"Suburban homes can be just as scary as haunted mansions, maybe even more so, because they're so normal-looking – where you would never expect demons to be!" laughed producer Robert King.
He and his wife, Michelle King, are pretty normal-looking, too. And yet, they are the creators of the TV show "Evil," where the mundane and the monstrous are never far apart.
Michelle, a secular Jew, and Robert, a church-going Catholic, have been disagreeing about the roots of evil ever since they met. Said Robert, "For 30 years we've been married, and we've had conversations similar to this. 'Where does evil come from? Why do people do bad things? Is it [psychological], or is there some supernatural element that makes people do bad things?"
Michelle added, "'Does this person need an exorcist? Or is it mental illness? Or what could account for it?'"
Before they succumbed to "Evil," the Kings created two very "good" shows: "The Good Wife," and its spin-off, "The Good Fight."
Correspondent Serena Altschul asked, "What did 'Evil' offer you that 'The Good Wife' and 'Good Fight' didn't?"
"I would say 'Good Wife' and 'Good Fight' was always coloring between the lines," Robert replied. "And this is finger painting! The restrictions aren't as large if you can just have a massive demon be a therapist."
Season three of what's been called "the funny version of 'The Exorcist'" starts streaming tonight on Paramount+ (which is owned by the same parent company as CBS). And lest you think we're biased, the reviews for "Evil" are uniformly good.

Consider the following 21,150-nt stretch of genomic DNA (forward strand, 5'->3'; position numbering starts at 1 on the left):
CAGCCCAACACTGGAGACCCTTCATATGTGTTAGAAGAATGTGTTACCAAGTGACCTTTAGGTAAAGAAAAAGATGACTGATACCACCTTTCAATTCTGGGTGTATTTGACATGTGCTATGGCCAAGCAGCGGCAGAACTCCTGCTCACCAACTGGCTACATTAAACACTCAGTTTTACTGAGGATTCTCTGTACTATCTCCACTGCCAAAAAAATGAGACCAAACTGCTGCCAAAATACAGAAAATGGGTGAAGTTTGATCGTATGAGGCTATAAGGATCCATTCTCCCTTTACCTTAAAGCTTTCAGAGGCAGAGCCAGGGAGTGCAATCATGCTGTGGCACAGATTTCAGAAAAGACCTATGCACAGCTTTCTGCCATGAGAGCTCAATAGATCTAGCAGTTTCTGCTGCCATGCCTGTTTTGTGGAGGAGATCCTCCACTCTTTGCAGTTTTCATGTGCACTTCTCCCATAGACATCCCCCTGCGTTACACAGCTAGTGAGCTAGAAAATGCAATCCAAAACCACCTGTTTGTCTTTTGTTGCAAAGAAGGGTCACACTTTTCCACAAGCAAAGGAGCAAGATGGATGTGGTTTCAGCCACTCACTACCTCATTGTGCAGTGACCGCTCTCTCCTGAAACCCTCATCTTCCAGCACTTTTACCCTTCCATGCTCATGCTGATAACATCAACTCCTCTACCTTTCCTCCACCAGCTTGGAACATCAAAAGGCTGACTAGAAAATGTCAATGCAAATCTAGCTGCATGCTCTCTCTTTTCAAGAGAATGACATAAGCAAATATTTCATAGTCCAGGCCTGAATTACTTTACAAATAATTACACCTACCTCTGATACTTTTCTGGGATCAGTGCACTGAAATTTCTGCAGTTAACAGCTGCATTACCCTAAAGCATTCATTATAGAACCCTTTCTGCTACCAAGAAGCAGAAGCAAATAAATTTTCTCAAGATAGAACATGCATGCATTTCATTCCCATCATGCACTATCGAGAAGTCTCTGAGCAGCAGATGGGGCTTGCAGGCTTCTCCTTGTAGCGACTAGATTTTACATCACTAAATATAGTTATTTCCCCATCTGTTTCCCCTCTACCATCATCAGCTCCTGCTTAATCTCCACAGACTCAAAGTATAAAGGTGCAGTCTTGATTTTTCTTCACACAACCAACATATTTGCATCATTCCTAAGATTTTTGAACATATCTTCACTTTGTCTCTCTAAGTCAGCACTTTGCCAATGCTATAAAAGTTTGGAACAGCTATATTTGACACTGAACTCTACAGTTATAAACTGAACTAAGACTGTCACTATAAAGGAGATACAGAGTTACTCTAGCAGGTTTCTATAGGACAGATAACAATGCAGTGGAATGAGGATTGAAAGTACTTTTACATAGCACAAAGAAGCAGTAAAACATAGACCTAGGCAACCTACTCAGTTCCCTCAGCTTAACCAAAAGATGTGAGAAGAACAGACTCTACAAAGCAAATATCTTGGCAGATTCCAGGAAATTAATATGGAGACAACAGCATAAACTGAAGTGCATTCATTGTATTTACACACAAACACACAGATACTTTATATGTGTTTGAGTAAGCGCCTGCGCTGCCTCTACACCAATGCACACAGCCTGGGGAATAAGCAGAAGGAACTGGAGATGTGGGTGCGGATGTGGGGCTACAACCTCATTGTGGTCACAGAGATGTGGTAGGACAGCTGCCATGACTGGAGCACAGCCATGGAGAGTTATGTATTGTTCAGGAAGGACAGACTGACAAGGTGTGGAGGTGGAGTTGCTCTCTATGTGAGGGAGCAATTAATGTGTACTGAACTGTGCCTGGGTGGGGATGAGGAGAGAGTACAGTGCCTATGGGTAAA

Aasif Mandvi plays Ben Shakir, a tech wizard intent on revealing the science behind the spooky (or as his character describes it, "There's an explanation for everything, but people would rather believe in ghosts, demons"); Katja Herbers is Kristen Bouchard, a skeptical psychologist; and Mike Colter plays David Acosta, a priest in training. His character is hired by the Church to investigate unexplained phenomena, and to recommend whether an exorcism is required.
When asked how he would describe "Evil," Mandvi replied, "A feminist 'X Files'-meets-'Ghostbusters,' with, like, really sexy people!"
"What I think Robert and Michelle do so well is that they can write incredibly intelligent stories and then insert, like, absurdity and humor," Mandvi said.
Such as having a demon named … George? "Every George we know we've had to say, 'No, don't worry. It wasn't based on you,'" said Michelle.
Robert said, "I kind of think we were out for an Americana version of the demonic. So, it wasn't Beelzebub and Mushamagon, you know, some Latin word. It was, 'There's George! There's Abbey! There's Michael!'"
Michael Emerson's Leland Townsend is one character you will love to hate. "The villain, that's where it's at!" said Emerson. "It's just fun."
The Kings are quick to say they are not bashing Catholicism itself. Michelle said, "So many procedurals on television want to be critical of the Catholic Church. I mean, it's a cliché, it's a trope, and I wasn't interested in doing that."
Robert added, "Even though this show delves into the [Church] scandals, there's also the sense of Mike Colter, who you usually think of as a superhero, is becoming a priest."
The Kings, and the cast, called it a wrap just last month. So, beware: more "Evil" is on the way!
To watch a trailer for season 3 of "Evil" click on the video player below:
For more info:
- "Evil" on Paramount+; New season debuts June 12
Story produced by Richard Buddenhagen. Editor: George Pozderec.
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